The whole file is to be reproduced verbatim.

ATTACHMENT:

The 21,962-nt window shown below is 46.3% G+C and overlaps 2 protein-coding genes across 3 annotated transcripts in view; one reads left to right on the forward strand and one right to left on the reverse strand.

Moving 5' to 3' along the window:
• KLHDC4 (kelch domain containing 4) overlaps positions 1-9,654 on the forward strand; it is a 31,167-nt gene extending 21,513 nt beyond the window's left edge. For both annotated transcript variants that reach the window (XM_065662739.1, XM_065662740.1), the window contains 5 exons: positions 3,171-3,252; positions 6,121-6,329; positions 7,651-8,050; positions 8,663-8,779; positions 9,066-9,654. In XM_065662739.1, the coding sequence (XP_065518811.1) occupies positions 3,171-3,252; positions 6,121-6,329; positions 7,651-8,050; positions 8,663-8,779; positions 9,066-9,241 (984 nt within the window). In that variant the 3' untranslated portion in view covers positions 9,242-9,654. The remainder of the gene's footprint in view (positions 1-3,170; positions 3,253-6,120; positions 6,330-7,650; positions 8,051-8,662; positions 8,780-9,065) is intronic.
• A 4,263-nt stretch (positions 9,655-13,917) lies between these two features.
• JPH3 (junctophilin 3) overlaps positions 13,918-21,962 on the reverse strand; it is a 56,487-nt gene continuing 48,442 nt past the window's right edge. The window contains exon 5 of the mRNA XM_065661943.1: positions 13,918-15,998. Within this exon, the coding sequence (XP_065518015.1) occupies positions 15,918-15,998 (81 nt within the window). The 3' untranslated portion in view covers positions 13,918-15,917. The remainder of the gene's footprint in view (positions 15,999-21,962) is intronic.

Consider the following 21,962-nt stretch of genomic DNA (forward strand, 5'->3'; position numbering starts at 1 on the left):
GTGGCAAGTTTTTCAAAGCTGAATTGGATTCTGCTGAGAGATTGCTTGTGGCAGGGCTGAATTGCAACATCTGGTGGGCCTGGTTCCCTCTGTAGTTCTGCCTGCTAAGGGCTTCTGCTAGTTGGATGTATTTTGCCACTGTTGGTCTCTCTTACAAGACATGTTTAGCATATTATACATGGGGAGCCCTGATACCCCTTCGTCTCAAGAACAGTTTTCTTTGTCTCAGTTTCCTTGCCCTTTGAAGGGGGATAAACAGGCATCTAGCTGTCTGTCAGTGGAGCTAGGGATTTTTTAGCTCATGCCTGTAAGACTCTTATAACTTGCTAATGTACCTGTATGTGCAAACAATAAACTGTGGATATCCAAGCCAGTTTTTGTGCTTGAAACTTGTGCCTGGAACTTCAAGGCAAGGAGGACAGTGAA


The 21,962-nt window shown below is 46.3% G+C and overlaps 2 protein-coding genes across 3 annotated transcripts in view; one reads left to right on the forward strand and one right to left on the reverse strand.

Moving 5' to 3' along the window:
• KLHDC4 (kelch domain containing 4) overlaps positions 1-9,654 on the forward strand; it is a 31,167-nt gene extending 21,513 nt beyond the window's left edge. For both annotated transcript variants that reach the window (XM_065662739.1, XM_065662740.1), the window contains 5 exons: positions 3,171-3,252; positions 6,121-6,329; positions 7,651-8,050; positions 8,663-8,779; positions 9,066-9,654. In XM_065662739.1, the coding sequence (XP_065518811.1) occupies positions 3,171-3,252; positions 6,121-6,329; positions 7,651-8,050; positions 8,663-8,779; positions 9,066-9,241 (984 nt within the window). In that variant the 3' untranslated portion in view covers positions 9,242-9,654. The remainder of the gene's footprint in view (positions 1-3,170; positions 3,253-6,120; positions 6,330-7,650; positions 8,051-8,662; positions 8,780-9,065) is intronic.
• A 4,263-nt stretch (positions 9,655-13,917) lies between these two features.
• JPH3 (junctophilin 3) overlaps positions 13,918-21,962 on the reverse strand; it is a 56,487-nt gene continuing 48,442 nt past the window's right edge. The window contains exon 5 of the mRNA XM_065661943.1: positions 13,918-15,998. Within this exon, the coding sequence (XP_065518015.1) occupies positions 15,918-15,998 (81 nt within the window). The 3' untranslated portion in view covers positions 13,918-15,917. The remainder of the gene's footprint in view (positions 15,999-21,962) is intronic.

Consider the following 21,962-nt stretch of genomic DNA (forward strand, 5'->3'; position numbering starts at 1 on the left):
GTGGCAAGTTTTTCAAAGCTGAATTGGATTCTGCTGAGAGATTGCTTGTGGCAGGGCTGAATTGCAACATCTGGTGGGCCTGGTTCCCTCTGTAGTTCTGCCTGCTAAGGGCTTCTGCTAGTTGGATGTATTTTGCCACTGTTGGTCTCTCTTACAAGACATGTTTAGCATATTATACATGGGGAGCCCTGATACCCCTTCGTCTCAAGAACAGTTTTCTTTGTCTCAGTTTCCTTGCCCTTTGAAGGGGGATAAACAGGCATCTAGCTGTCTGTCAGTGGAGCTAGGGATTTTTTAGCTCATGCCTGTAAGACTCTTATAACTTGCTAATGTACCTGTATGTGCAAACAATAAACTGTGGATATCCAAGCCAGTTTTTGTGCTTGAAACTTGTGCCTGGAACTTCAAGGCAAGGAGGACAGTGAA